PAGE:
As I entered this very spacious store I was approached by an assistant. I explained my needs and he led me over to an end cap displaying two tablets. He told me: “Both work on Android Honeycomb 3.1, which is the latest version available”.
When I asked which one he thought was best, he couldn’t decide so tried to switch them on, but they would not start up. He looked embarrassed by this.
He went on to tell me about the Motorola Xoom tablet, priced at £479, which has a 10.1-inch screen, dual core processor and 1GB RAM, along with 5MP camera, Wi-Fi and ten-hour battery.
The assistant also said: “You can download all the apps you want from the Android market, as there are plenty of them there.”
He then went on to talk about the Acer Iconia tablet A500, priced at £449. The only significant difference from the Motorola Xoom was that this one had an eight-hour battery.
I asked him again which one he thought was the best, but he still couldn’t decide, saying: “They are equally good”. I asked him if he could give me information to take away and he directed me to the John Lewis website as he did not have anything.
l was disappointed with the lack of models in store, especially as the two I saw were similar and would not switch on. I felt the assistant was not all that helpful and unable to offer further information.
This is a fairly big store and had a number of customers browsing around the aisles. I walked straight over to the tablets section. There was lots to choose from and it was all neatly displayed with the prices and specs on show.
A man approached me and asked how he could be of assistance. I told him what l was looking for, and straightaway he asked: “Would you be using it as a laptop or are you looking to replace a desktop?”
I told him I wanted to use it for surfing the internet, and he suggested the Acer Iconia W500 tablet, priced at £449.99. He said: “It is great for surfing the net and great for doing PowerPoint, Word and Excel. It uses on the Windows 7 operating system, which really gives you a laptop on the go.” He also told me that if l wanted a fuller version l would have to pay a further £69, which could be bought in store.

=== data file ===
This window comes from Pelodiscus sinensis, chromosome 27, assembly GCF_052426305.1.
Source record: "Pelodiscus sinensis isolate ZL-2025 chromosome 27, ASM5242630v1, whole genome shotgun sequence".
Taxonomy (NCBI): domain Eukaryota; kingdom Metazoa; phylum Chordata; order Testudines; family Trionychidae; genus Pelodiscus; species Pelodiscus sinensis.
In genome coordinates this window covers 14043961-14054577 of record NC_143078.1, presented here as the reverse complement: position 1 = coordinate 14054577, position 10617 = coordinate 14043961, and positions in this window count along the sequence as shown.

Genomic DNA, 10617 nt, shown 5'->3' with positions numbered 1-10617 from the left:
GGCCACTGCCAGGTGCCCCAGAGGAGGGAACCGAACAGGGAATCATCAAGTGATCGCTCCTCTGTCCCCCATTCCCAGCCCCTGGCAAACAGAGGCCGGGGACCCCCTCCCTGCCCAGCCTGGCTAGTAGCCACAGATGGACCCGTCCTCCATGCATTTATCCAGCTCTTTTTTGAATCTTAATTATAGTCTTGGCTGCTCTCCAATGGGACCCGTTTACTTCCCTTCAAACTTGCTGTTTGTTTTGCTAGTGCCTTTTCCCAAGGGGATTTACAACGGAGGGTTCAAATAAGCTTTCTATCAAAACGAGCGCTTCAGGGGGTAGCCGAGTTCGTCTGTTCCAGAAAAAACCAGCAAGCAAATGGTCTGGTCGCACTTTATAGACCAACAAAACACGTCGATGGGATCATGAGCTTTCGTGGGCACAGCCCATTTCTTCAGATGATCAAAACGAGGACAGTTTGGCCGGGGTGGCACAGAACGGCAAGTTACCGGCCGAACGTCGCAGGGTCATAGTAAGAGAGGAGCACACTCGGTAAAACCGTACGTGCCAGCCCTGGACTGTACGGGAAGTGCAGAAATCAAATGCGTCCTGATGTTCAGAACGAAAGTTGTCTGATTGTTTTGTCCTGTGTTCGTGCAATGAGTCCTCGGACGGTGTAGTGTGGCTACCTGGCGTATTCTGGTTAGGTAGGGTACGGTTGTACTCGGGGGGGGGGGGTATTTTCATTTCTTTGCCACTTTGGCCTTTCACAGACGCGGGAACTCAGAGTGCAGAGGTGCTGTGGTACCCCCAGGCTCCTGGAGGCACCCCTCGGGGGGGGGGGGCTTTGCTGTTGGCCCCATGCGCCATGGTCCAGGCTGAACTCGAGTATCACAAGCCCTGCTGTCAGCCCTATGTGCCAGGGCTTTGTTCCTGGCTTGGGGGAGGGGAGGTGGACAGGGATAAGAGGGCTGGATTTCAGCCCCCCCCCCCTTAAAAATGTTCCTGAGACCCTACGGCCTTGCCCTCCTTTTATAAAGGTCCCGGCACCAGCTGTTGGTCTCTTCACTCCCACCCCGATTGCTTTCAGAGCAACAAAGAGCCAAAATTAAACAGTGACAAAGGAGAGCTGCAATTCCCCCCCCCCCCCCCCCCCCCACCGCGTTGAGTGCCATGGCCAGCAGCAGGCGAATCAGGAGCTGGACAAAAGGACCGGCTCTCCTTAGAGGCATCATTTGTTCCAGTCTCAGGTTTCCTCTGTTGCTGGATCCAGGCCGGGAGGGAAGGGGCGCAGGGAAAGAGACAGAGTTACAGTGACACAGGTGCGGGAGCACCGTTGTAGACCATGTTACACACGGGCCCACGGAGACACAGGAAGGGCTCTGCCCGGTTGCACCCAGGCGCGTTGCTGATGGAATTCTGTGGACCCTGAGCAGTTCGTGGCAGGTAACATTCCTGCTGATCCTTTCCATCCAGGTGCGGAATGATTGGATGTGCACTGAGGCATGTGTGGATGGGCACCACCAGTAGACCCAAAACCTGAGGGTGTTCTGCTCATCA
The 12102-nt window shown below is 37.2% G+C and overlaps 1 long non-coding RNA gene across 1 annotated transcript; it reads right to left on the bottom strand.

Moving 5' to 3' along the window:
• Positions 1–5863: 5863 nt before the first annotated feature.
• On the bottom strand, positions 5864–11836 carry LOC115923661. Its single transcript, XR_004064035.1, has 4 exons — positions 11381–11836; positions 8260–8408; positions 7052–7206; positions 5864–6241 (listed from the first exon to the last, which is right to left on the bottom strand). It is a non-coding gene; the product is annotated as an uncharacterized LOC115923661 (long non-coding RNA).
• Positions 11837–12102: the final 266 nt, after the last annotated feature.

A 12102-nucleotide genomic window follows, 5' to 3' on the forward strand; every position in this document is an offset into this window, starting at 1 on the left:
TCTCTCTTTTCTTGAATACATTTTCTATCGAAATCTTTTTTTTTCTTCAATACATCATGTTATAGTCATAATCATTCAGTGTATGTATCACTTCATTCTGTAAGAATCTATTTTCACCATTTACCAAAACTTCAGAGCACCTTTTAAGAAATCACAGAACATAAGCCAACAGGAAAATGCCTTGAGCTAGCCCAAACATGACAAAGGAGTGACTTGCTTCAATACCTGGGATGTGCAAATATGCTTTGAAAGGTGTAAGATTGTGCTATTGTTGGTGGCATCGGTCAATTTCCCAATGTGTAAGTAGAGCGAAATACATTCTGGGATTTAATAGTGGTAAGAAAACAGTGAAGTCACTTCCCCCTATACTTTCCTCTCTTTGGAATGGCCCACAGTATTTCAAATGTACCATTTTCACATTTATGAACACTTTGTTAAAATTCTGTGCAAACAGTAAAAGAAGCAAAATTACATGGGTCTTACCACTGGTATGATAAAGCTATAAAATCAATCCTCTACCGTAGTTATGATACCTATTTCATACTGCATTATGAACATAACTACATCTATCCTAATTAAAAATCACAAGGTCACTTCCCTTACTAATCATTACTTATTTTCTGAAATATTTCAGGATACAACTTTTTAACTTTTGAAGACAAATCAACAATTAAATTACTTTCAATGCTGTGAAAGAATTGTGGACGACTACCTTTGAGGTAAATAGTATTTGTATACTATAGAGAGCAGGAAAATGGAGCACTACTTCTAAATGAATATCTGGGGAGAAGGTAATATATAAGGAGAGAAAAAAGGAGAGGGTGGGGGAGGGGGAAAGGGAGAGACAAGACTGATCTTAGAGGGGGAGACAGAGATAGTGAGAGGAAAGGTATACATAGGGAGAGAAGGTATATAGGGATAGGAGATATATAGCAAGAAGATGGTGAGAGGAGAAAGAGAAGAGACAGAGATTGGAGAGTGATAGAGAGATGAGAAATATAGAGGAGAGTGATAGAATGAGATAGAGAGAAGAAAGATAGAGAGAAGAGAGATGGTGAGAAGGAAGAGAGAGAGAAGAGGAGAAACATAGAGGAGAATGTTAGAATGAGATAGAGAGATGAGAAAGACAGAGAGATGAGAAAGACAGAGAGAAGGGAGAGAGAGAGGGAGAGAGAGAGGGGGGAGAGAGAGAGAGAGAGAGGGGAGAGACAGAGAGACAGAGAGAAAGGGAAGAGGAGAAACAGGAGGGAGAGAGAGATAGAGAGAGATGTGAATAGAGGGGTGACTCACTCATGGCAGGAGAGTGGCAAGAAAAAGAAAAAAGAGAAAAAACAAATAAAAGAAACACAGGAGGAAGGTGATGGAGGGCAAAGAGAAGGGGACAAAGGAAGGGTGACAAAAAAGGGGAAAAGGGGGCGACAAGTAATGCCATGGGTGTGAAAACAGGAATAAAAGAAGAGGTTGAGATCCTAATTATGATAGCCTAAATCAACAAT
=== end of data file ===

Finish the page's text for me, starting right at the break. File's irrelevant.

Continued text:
He went on to tell me that it is compatible with Adobe Flash, while some of them are not. It also had six hours of battery life, 32GB internal memory, two-in-one media slots for extra memory, HDMI output and he said it would be simple to get to grips with.
The assistant gave me a demonstration, showing me the home screen, how to open up documents and how easy it was to use.
When I asked about downloading apps, he said: “This is not an Android tablet so will not do that, but as it’s a Windows machine you can install other programs instead.” He pointed towards the Acer 10.1-inch Iconia A500 tablet and told me that this one was Android, priced at £349.99.
The salesman’s suggestion of the Acer Iconia W500 was positive, giving me the option of Windows 7, but it was rather expensive for something that l want to use to surf the internet. However, his customer care skills were very good.